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I am writing a simulation of Bananagrams. Currently, I have a GameMaster class that maintains the common collection of pieces. The deal(Player) method deals a certain number of pieces to that player.

I want to write unit tests for this. However, at this point, I have no getters, and thus no way to check the status of the objects.

Why not add getters? I don't want to add code to the public interface only for testing. Right now, there is no other reason to expose those functions.

What am I supposed to do here? Add the getters anyway, cluttering the public API (or hoping that they will be needed in the future)? Forgo unit testing? (Sounds like a bad idea.)

Or, does this indicate that my public interface is flawed?

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Duplicate: stackoverflow.com/questions/34571/… –  Robert Harvey Dec 26 '09 at 6:25
Not really, that one was more about testing private methods, while this question is really more about the difference between state-based and interaction testing (even if the asker didn't realize it). –  kyoryu Dec 26 '09 at 6:47
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8 Answers

up vote 3 down vote accepted

Instead of relying upon a concrete instance of a Player, write your unit tests to an interface (or the equivalent), and rely upon mocks or other interaction to validate not that the player is in the correct state, but simply that the correct calls (from the view of the GameMaster class.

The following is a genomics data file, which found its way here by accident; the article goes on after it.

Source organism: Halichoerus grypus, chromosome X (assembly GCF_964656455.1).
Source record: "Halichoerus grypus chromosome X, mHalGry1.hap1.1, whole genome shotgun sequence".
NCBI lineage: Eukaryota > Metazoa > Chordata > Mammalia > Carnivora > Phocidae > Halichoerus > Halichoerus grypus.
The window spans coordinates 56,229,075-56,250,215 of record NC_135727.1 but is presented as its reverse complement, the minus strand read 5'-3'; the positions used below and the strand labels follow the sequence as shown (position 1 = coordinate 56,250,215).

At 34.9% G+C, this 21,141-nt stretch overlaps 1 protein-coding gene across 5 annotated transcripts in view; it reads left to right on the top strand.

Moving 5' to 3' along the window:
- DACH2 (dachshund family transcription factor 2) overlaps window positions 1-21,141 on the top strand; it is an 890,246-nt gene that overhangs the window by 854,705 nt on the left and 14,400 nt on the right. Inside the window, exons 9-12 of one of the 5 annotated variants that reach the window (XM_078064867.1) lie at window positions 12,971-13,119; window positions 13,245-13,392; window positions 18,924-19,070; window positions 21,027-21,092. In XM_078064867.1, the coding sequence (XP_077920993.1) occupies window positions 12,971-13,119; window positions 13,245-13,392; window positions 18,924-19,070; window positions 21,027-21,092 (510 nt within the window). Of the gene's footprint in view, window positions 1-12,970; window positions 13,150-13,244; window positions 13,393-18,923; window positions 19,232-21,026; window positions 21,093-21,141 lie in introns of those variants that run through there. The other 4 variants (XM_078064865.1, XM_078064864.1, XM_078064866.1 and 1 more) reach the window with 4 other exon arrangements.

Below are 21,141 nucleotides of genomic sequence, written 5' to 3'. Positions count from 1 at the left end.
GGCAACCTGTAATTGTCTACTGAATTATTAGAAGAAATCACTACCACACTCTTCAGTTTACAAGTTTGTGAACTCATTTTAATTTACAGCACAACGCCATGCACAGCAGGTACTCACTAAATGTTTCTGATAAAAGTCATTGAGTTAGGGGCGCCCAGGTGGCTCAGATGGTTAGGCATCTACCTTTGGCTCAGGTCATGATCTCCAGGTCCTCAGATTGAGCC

If you cannot validate correct behavior of the GameMaster class without relying upon validating the end state of the Player, that's a sign that your responsibilities are misplaced. The GameMaster should be responsible for telling the Player what happened, while the Player should be responsible for taking the appropriate action.

This is also a benefit, as it means that the tests for the GameMaster will be dependent only on the behavior of the GameMaster class, and will not need to be touched if the Player class changes its behavior.

Avoid adding getters for unit tests. When you're tempted to add a getter, look instead at using interaction testing (as I just described) instead of state-based testing.

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ok, so how exactly do I test the interaction happens correctly without looking at the state? –  Rosarch Dec 26 '09 at 20:11
If you can, just use an existing mocking framework. Otherwise make your own fake implementation that will just verify what calls were made, and with what parameters. –  kyoryu Dec 26 '09 at 21:11
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There are more than one means of verifying that a piece of code works. The first one most of us think of is state based testing (ie, using getters to verify that your object's final state is what you think it should be). However, another way of verifying that your code works is to use behavior or interaction based testing.

Martin fowler has a decent article about the difference here

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nice link, thanks –  Hamy Jun 3 '10 at 0:35
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You should test the functionality that is internally using these state holding variables. If no public functionality is using them, then they are dead code.

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Tests for GameMaster should not depend upon the behavior of the Player class. Testing the internal variables of a Player couples the GameMaster tests to the Player implementation - which should be avoided. –  kyoryu Dec 26 '09 at 6:52
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I'd say that your classes may be doing too much. It sounds like you have them storing state AND doing other stuff.